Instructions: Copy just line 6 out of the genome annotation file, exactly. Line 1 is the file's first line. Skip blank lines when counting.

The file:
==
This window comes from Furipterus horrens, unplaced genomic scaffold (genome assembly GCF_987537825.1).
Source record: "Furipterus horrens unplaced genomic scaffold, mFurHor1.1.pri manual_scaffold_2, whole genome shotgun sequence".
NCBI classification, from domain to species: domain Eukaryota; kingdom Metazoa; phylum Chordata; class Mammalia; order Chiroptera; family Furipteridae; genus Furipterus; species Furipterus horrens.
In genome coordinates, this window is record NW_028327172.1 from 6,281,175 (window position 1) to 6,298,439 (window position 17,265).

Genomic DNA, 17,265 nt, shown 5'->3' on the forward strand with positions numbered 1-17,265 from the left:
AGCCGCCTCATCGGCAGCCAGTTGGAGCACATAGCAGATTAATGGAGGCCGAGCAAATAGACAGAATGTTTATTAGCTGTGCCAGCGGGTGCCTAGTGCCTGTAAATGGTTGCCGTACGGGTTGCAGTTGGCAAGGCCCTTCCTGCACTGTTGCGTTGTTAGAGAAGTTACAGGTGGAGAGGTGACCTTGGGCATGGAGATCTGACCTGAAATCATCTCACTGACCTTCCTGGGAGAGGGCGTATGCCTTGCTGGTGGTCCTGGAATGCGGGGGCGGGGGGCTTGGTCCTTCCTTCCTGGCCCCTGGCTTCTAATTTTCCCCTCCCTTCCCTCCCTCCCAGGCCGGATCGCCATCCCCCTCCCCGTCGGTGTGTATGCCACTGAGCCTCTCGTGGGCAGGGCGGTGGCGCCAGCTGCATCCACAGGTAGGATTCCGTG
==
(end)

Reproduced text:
AGCCGCCTCATCGGCAGCCAGTTGGAGCACATAGCAGATTAATGGAGGCCGAGCAAATAGACAGAATGTTTATTAGCTGTGCCAGCGGGTGCCTAGTGCCTGTAAATGGTTGCCGTACGGGTTGCAGTTGGCAAGGCCCTTCCTGCACTGTTGCGTTGTTAGAGAAGTTACAGGTGGAGAGGTGACCTTGGGCATGGAGATCTGACCTGAAATCATCTCACTGACCTTCCTGGGAGAGGGCGTATGCCTTGCTGGTGGTCCTGGAATGCGGGGGCGGGGGGCTTGGTCCTTCCTTCCTGGCCCCTGGCTTCTAATTTTCCCCTCCCTTCCCTCCCTCCCAGGCCGGATCGCCATCCCCCTCCCCGTCGGTGTGTATGCCACTGAGCCTCTCGTGGGCAGGGCGGTGGCGCCAGCTGCATCCACAGGTAGGATTCCGTG